This allows the DECterm window colors to be customized with the color customizer. Changing the Default Value of the Automatic Shadowing Toggle Button

The default value of the automatic shadowing toggle button is set using the Custom.autoShadow resource in the CUSTOM.DAT file as follows:

Custom.autoShadowing: False

The default value is True. Using the Customizer on Multihead Systems

The color customizer affects only applications started on the same screen as the customizer. On most multihead systems, you can start a different color customizer for each screen and have a different palette in effect on each screen. On multihead systems using XINERAMA, a single instance of the color customizer affects all applications, since the screens function as a single logical screen.

The color customizer can be configured so that it is invoked once and affects all applications regardless of where they are started. This mode is invoked by modifying the Custom.multiScreen resource in the CUSTOM.DAT file as follows:

Custom.multiScreen: True

The default value is False. Using the XSETROOT_CUST.EXE Demonstration Program

The XSETROOT_CUST.EXE demonstration program, created during the customizer build, is a modified version of the MIT utility program xsetroot that is used to set a bitmap on the root window. The XSETROOT_CUST.EXE program uses DXmDynamicScreenBackground and DXmDynamicScreenForeground as the background and foreground colors of the specified bitmap. If your DXMDEFAULTS.DAT file contains entries for these two dynamic colors, then use the customizer to dynamically modify the colors of your bitmap.

For example:


4.1.3 Drag and Drop Support


The drag-and-drop feature lets you move or copy screen objects. This feature is provided primarily for programmers who choose to incorporate drag-and-drop into their applications. For example, you can move text from a text entry area and paste it elsewhere.

All DECwindows Motif applications except Notepad support the drag-and-drop feature. DECwindows Mail supports the drag-and-drop feature in all windows except the main message area, where DECwindows Mail has its own drag-and-drop; you can use MB2 to move messages around with the SVN interface.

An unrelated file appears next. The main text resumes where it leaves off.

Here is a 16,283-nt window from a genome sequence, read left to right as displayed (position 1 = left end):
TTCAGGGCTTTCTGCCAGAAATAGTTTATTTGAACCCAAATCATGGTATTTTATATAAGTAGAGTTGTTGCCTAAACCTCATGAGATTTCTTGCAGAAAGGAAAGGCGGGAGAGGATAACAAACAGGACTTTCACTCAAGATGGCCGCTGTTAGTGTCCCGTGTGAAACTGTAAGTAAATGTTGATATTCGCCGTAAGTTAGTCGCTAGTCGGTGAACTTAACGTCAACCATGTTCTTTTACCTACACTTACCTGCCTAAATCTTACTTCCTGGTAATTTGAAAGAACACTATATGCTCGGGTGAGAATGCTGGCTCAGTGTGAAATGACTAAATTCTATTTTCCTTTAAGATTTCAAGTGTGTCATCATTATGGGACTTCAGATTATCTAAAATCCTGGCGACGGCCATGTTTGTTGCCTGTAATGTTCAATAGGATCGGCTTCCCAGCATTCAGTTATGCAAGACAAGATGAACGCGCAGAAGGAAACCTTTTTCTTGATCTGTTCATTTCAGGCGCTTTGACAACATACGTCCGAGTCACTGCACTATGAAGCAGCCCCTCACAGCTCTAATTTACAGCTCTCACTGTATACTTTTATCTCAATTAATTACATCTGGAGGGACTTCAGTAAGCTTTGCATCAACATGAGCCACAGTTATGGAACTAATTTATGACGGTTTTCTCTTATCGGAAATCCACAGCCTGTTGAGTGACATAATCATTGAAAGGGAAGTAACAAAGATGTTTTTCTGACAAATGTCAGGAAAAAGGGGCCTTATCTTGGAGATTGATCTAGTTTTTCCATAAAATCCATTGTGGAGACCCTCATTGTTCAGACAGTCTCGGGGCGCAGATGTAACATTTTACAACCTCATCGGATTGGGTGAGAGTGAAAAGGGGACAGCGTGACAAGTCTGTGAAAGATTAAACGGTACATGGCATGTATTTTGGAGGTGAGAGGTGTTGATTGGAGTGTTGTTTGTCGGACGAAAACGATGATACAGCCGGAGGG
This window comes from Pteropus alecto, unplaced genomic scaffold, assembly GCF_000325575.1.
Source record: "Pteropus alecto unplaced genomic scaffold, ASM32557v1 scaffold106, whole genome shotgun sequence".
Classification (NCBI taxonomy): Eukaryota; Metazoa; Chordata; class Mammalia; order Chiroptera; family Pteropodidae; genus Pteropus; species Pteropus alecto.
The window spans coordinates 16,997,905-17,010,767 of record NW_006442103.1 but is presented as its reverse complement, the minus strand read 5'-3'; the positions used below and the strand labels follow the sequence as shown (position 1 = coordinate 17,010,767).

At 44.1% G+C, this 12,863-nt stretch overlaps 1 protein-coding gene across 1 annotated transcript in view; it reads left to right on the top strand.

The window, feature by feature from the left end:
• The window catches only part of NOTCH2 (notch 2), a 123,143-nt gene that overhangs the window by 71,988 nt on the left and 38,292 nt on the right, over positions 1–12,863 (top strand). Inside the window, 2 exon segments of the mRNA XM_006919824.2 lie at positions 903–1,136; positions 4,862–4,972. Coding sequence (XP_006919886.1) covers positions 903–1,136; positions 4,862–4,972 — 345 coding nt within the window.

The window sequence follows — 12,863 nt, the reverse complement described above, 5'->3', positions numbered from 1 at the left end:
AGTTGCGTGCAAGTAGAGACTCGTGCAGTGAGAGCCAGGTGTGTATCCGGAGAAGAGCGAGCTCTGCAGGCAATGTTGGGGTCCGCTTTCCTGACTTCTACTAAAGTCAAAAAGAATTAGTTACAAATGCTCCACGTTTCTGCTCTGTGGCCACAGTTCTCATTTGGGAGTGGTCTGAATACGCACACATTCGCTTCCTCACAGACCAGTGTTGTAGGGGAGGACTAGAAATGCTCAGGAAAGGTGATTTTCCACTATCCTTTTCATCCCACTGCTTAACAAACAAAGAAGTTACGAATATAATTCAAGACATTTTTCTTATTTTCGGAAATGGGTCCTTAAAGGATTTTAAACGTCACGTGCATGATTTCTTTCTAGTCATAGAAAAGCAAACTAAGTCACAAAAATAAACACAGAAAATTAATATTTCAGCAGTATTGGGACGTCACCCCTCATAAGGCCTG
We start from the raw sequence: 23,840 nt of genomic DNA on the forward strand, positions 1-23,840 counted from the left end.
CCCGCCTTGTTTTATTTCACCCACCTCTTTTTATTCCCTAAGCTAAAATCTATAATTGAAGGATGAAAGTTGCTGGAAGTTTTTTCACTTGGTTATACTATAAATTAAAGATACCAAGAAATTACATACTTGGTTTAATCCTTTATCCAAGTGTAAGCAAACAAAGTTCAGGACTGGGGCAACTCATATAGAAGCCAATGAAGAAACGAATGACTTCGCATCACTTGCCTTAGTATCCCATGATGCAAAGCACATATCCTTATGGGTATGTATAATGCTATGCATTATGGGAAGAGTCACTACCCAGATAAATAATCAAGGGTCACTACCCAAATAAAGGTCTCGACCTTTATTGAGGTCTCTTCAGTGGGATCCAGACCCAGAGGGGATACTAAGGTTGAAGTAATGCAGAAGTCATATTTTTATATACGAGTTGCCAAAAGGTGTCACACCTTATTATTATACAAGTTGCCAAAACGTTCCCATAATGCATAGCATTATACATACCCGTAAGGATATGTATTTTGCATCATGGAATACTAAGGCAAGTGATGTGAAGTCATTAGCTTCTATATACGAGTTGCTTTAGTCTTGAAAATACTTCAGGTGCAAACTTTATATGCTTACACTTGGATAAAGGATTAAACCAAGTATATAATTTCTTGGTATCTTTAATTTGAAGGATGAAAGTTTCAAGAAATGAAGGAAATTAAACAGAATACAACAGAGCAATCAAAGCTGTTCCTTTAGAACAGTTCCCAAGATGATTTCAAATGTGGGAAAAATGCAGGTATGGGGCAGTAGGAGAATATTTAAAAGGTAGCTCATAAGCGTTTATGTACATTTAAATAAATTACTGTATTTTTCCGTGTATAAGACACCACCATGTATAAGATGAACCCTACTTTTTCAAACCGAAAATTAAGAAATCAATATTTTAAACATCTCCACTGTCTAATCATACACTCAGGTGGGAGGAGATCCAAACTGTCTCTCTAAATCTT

To drag and drop text into a new location:

  1. Select the text to be copied or moved with MB1.
  2. To move the text, press and hold MB2; to copy the text, press and hold Ctrl/MB2.
    A move or copy icon appears.
  3. Drag the icon to the location where you want to drop the text and release MB2.
    If the object is highlighted as you drag the icon across it, you can drop the text into that location.

For a list of the widgets that support drag-and-drop functionality, see Section 6.5.1.

4.1.4 Tear-Off Menu Support


Most DECwindows Motif applications allow you to tear off pull-down and popup menus. Tear-off menus let you keep frequently used menus displayed without repeatedly pulling them down or popping them up.

To tear off a menu:

  1. Display a pull-down or popup menu.
    If the menu is a tear-off menu, a dotted line is displayed at the top of the menu.
  2. Click on the dotted line with MB1.
    The menu remains active until it is closed or until the parent application is closed.

To close a tear-off menu:

  1. Click on the Window menu button in the tear-off menu.
  2. Choose the Close menu item.

4.2 New Desktop Environment

This section describes new features related to the New Desktop environment.

4.2.1 Screen Saver and Screen Lock Support


New Desktop now supports the MIT Screen Saver extension (MIT-SCREEN-SAVER), which is available on systems running on OpenVMS Alpha Version 7.1 or greater. This extension enables you to use the following features, which are available from the Style Manager Screen dialog box:

  • Screen saver---Prevents screen burn-in by displaying one or more screen savers after a specific timeout period. You can set both the timeout period and the amount of time each screen saver is displayed onscreen.
    Sample screen savers are available from CDE$SYSTEM_DEFAULTS:[EXAMPLES.DTSCREEN]. To learn how to create additional screen savers and make them available to the Style Manager, see Getting Started With the New Desktop.
  • Screen lock---Secures your current New Desktop session(s) by locking the Front Panel after a specific timeout period. Once locked, a user must enter the account password of the home session password to unlock the desktop.

For more information on using the screen saver and screen lock components of the Style Manager, see the online help for the Style Manager application.

4.2.2 Updated Welcome Message


The welcome message in the Login Screen now displays a host name regardless of the transport. If the DECnet transport is configured, the DECnet host name is displayed. If the TCP/IP transport is configured, the TCP/IP host name is displayed. If neither transport is configured, a default message of "Welcome to OpenVMS" is displayed.